‘The British press is extremely centralised, and most of it is owned by wealthy men who have every motive to be dishonest on certain important topics.’ So writes George Orwell in the original preface to Animal Farm.
Change ‘British’ to ‘Australian’ and ‘men’ to ‘people’, and you’ve a pretty accurate assessment of newspapers in this country today. Yet the recent restructurings by the various tycoons dominating the local media hint at something genuinely new: in place of dominance by the dishonest papers of the past, we may very well be confronting a future featuring no newspapers at all.
The essays by Jonathan Green and Alex Mitchell examine, from slightly different perspectives, the history and immediate prospects for the press. But a concern for the state of the media runs throughout the edition. Indeed, it has long been an Overland preoccupation, not simply in the long-running Meanland collaboration with Meanjin about digital culture (represented here by Malcolm Harris’ piece on the new political possibilities manifesting in Twitter) but in terms of the journal’s project as a whole.
That is, Overland exists not simply to critique mainstream culture but to provide an alternative to it. Obviously, that alternative is limited and partial in all sorts of ways (not least because we’re a not-for-profit NGO rather than a multinational corporation). But it’s no less important for all that.
As the old media models enter their death throes, we need, more than ever, to discuss and debate alternatives – because, in some respects, those very discussions, those very debates, are the alternative, representing the embryo of a different kind of media.
Overland 208 features the third essay in the ‘CAL-Connections’ project, which seeks to highlight the cultural exclusions that often go unnoticed in Australian literary culture, with Juliana Qian writing on her complicated relationship with Chinese language and culture.
There’s also an instalment of another series: Bruce Mutard’s graphical re-visiting of fiction from early Overlands. Here he’s re-examining ‘Paper Children’ by Elizabeth Jolley (Overland 89), an account of a mother-daughter relationship across two continents, imagined against the backdrop of the ongoing trauma of Afghanistan.
With this edition, we extend our deep thanks to our outgoing fiction editor Jane Gleeson-White who is leaving to concentrate on her PhD and her own very successful authorial career. The selection in Overland 208 provides a fitting note on which to farewell her, not just because of the stories’ merits, but because among them you can read the work of Jennifer Mills, who now takes over the editorial role. Jennifer is an award-winning novelist, short story writer and critic, and we look forward to watching her develop Overland’s fiction.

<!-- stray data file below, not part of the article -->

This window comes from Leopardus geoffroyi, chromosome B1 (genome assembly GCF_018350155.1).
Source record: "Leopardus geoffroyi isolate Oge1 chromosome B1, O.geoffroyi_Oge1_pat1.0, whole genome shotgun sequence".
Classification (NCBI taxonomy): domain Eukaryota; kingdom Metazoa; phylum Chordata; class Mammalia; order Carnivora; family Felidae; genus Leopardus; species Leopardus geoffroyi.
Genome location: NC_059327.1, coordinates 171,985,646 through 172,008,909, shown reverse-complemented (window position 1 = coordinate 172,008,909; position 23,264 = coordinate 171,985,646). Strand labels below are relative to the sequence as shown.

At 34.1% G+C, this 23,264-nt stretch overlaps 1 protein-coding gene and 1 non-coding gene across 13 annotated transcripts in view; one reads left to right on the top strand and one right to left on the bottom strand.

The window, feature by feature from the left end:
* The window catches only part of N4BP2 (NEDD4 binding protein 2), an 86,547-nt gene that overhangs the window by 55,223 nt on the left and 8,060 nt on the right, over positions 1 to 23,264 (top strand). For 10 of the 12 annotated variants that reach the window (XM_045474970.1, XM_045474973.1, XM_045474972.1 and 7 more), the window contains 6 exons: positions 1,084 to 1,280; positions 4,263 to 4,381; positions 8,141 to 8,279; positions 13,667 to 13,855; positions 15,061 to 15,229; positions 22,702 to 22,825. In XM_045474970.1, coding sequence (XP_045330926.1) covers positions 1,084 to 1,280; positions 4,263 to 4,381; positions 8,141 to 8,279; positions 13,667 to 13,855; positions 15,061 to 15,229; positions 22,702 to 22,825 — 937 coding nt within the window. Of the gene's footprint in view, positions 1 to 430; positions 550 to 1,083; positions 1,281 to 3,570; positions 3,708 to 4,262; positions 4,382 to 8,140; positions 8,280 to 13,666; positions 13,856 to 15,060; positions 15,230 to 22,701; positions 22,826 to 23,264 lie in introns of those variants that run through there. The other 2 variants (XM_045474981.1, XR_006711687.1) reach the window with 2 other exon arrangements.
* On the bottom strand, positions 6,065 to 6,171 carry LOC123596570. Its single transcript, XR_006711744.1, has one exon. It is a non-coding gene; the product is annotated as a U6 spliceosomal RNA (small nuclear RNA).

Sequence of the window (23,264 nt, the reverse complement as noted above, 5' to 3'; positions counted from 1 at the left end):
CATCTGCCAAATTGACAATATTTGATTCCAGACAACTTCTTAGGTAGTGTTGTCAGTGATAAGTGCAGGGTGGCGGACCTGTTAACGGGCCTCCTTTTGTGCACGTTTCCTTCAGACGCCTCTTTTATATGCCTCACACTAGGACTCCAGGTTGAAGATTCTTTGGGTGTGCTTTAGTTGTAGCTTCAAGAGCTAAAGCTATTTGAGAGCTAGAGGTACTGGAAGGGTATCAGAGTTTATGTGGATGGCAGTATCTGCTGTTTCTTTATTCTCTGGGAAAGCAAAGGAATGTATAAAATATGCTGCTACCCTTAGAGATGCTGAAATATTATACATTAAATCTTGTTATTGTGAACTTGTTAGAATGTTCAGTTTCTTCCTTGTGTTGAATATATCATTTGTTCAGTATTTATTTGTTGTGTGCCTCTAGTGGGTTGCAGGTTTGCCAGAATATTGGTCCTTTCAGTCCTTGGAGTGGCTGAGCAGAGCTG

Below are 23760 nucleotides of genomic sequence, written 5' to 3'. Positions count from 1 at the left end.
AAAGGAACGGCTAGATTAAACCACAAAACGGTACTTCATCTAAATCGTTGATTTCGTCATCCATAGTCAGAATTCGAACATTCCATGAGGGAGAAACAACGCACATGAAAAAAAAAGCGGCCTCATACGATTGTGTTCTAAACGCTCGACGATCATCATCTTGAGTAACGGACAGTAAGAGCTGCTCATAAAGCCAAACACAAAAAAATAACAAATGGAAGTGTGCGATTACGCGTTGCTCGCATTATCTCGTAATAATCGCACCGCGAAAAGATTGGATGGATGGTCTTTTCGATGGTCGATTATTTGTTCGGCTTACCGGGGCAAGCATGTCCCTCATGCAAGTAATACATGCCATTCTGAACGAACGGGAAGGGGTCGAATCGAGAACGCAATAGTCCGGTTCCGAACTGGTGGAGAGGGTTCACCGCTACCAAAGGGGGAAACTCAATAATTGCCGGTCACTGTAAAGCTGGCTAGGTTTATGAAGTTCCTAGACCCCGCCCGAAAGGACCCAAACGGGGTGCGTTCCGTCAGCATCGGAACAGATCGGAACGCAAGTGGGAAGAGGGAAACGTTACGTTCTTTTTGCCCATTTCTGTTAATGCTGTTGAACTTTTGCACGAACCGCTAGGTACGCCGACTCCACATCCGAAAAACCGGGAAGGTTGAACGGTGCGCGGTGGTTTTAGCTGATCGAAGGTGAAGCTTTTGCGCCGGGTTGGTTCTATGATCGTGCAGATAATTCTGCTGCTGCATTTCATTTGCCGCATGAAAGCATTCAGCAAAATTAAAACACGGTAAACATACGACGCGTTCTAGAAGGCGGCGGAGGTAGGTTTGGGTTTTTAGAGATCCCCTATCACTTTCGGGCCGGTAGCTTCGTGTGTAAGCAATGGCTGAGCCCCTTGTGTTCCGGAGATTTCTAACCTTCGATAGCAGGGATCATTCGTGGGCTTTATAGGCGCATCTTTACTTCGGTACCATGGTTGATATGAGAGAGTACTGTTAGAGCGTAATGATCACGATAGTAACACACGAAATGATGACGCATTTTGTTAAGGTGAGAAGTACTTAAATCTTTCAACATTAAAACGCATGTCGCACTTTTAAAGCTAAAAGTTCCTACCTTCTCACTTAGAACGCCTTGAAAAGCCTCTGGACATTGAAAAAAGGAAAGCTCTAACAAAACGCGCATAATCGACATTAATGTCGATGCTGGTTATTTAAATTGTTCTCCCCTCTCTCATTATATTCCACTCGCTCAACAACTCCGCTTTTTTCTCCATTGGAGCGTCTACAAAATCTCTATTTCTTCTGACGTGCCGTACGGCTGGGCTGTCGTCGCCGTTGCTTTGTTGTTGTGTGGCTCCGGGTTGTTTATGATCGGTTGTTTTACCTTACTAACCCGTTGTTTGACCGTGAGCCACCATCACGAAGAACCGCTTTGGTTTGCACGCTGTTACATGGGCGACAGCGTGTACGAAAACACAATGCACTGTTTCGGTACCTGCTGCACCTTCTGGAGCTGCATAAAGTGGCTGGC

Orwell’s brief discussion of the British press in that suppressed preface is, in some respects, a document of its era, written in the context of the West’s wartime alliance with Stalin’s Russia. But in places, it seems oddly contemporary. In particular, Orwell associates the inadequacies of the media with the failings of those he calls ‘the literary and scientific intelligentsia’, cowed by demands for their loyalty in a time of political crisis. His conclusion has a particular resonance in our age, given the ongoing impact of the ‘War on Terror’ on writers and thinkers who once might have been expected to celebrate dissent.
‘[T]here is now,’ Orwell writes, ‘a widespread tendency to argue that one can only defend democracy by totalitarian methods … it is the liberals who fear liberty and the intellectuals who want to do dirt on the intellect: it is to draw attention to that fact that I have written this preface.’
The increasing narrowness of the Australian public sphere is obvious. But we must also recognise the active attempts to police its borders. Witness, for instance, the recent ferocious attacks on the Australian Greens for voicing policies that would have been entirely unexceptional in social democratic parties a couple of decades ago.
In other words, as Orwell knew, if we want a different media, we have to be prepared to fight for it.
Overland is a not-for-profit magazine with a proud history of supporting writers, and publishing ideas and voices often excluded from other places.
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